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Democrats vote overwhelmingly to change the party's primary calendar


For decades, Iowa and New Hampshire have been the first two states to hold presidential caucuses or primaries. But members of the Democratic National Committee met in Philadelphia to approve a calendar for 2024, and it removes the Iowa caucuses from the early lineup and boosts states they say are more representative of the Democratic Party's diversity. NPR's Barbara Sprunt reports.


JAIME HARRISON: All those in favor of approving the report, say aye.


HARRISON: All opposed, nay.


HARRISON: The ayes have it. And the...

BARBARA SPRUNT, BYLINE: With that, DNC members upended their presidential primary calendar and ushered in a new era, one that DNC Chair Jaime Harrison says is long overdue.


HARRISON: It elevates diverse communities that are at the core of the Democratic Party.

SPRUNT: The DNC was looking at factors like diversity of the electorate and voter access when it began the process of changing the calendar nearly a year ago. Here's DNC member Mo Elleithee.

MO ELLEITHEE: We've held lots of listening sessions and solicited input from DNC stakeholders from every region of the country, heard directly from 20 states and territories that wanted to get into the early window.

SPRUNT: The resulting calendar, which President Biden advocated for, in many ways rewards states that helped propel him to the White House in 2020, particularly South Carolina, which will now go first. New Hampshire and Nevada are to follow for a joint primary day. And Georgia and Michigan round out the early window. But the sweeping calendar changes are not without hurdles. Georgia's Secretary of State, Brad Raffensperger, a Republican, has said both party's primaries must be held on the same day to minimize election administration costs. And Republicans aren't planning to have Georgia in the early window. Wendy Davis, a DNC member from Georgia, said Democrats have to convince Republicans that moving up the primary isn't just good for Democrats; it's good for the state.

WENDY DAVIS: People who are running for president will be buying radio ads on our little radio stations. I mean, and that is an influx of revenue that, if we're Super Tuesday, they don't get.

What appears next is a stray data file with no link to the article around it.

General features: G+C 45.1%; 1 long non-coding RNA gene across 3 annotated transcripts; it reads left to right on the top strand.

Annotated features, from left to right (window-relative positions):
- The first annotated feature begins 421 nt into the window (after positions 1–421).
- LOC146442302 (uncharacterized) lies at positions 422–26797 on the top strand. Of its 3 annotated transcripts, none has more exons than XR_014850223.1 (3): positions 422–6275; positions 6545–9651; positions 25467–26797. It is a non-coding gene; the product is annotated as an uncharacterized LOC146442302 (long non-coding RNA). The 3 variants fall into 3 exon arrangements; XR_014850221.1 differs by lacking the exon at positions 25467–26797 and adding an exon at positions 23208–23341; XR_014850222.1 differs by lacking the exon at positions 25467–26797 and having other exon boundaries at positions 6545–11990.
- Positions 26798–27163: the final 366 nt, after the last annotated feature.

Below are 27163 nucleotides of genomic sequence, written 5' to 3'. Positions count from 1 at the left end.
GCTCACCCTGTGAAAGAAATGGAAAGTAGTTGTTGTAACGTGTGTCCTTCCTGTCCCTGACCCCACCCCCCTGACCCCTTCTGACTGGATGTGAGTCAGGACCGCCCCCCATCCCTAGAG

SPRUNT: And then there's New Hampshire, which has traditionally held the first primary.


JOANNE DOWDELL: This is not in this moment about New Hampshire's history or our pride. This is about state law that we cannot unilaterally change.

SPRUNT: That's Joanne Dowdell of New Hampshire. She points to a state law that gives the secretary of state, currently a Republican, the power to move the date of the primary to protect its first-in-the-nation status. Republicans also control the governorship, the House and the Senate in the state, something that puts New Hampshire Democrats in a no-win position, according to state party Chair Ray Buckley.

RAY BUCKLEY: We know that New Hampshire will still hold the first-in-the-nation primary, whether or not the DNC approves of it.

SPRUNT: But if that happens, Elleithee says the DNC is prepared to mete out consequences.

ELLEITHEE: They wouldn't be the first time states have tried to jump the line. And I hope it doesn't come to that. But I think the DNC is probably better prepared to enforce this calendar than it ever has been.

SPRUNT: Those enforcements include stripping the state of its delegates and precluding presidential candidates from campaigning there. Both New Hampshire and Georgia have received extensions on meeting the DNC's requirements. Those open questions aren't good for the party, says Iowa DNC member Scott Brennan.


SCOTT BRENNAN: We are creating a situation of continued uncertainty that will drag on throughout 2023. We can vote on this calendar. We can approve this calendar. But we will leave here with absolutely nothing settled.

SPRUNT: A panel of the DNC will meet again in June to evaluate where things stand. Barbara Sprunt, NPR News, Philadelphia.

(SOUNDBITE OF MUSIC) Transcript provided by NPR, Copyright NPR.

Barbara Sprunt is a producer on NPR's Washington desk, where she reports and produces breaking news and feature political content. She formerly produced the NPR Politics Podcast and got her start in radio at as an intern on NPR's Weekend All Things Considered and Tell Me More with Michel Martin. She is an alumnus of the Paul Miller Reporting Fellowship at the National Press Foundation. She is a graduate of American University in Washington, D.C., and a Pennsylvania native.